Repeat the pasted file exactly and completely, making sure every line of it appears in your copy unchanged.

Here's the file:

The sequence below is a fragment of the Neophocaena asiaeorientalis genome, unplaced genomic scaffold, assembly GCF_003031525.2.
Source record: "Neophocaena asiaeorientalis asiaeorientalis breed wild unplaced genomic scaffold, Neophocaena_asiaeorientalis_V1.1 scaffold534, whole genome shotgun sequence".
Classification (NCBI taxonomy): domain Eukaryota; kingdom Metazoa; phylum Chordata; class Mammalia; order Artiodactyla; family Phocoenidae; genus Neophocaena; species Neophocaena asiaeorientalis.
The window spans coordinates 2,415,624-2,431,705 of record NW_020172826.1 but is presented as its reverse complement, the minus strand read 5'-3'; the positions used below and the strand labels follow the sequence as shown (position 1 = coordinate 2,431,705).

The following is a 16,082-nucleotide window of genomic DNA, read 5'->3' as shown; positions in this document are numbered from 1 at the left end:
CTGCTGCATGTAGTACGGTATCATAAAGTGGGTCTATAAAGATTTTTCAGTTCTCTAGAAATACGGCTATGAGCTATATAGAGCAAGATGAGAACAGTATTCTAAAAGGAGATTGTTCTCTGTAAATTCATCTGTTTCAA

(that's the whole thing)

The sequence below is a fragment of the Neophocaena asiaeorientalis genome, unplaced genomic scaffold, assembly GCF_003031525.2.
Source record: "Neophocaena asiaeorientalis asiaeorientalis breed wild unplaced genomic scaffold, Neophocaena_asiaeorientalis_V1.1 scaffold534, whole genome shotgun sequence".
Classification (NCBI taxonomy): domain Eukaryota; kingdom Metazoa; phylum Chordata; class Mammalia; order Artiodactyla; family Phocoenidae; genus Neophocaena; species Neophocaena asiaeorientalis.
The window spans coordinates 2,415,624-2,431,705 of record NW_020172826.1 but is presented as its reverse complement, the minus strand read 5'-3'; the positions used below and the strand labels follow the sequence as shown (position 1 = coordinate 2,431,705).

The following is a 16,082-nucleotide window of genomic DNA, read 5'->3' as shown; positions in this document are numbered from 1 at the left end:
CTGCTGCATGTAGTACGGTATCATAAAGTGGGTCTATAAAGATTTTTCAGTTCTCTAGAAATACGGCTATGAGCTATATAGAGCAAGATGAGAACAGTATTCTAAAAGGAGATTGTTCTCTGTAAATTCATCTGTTTCAA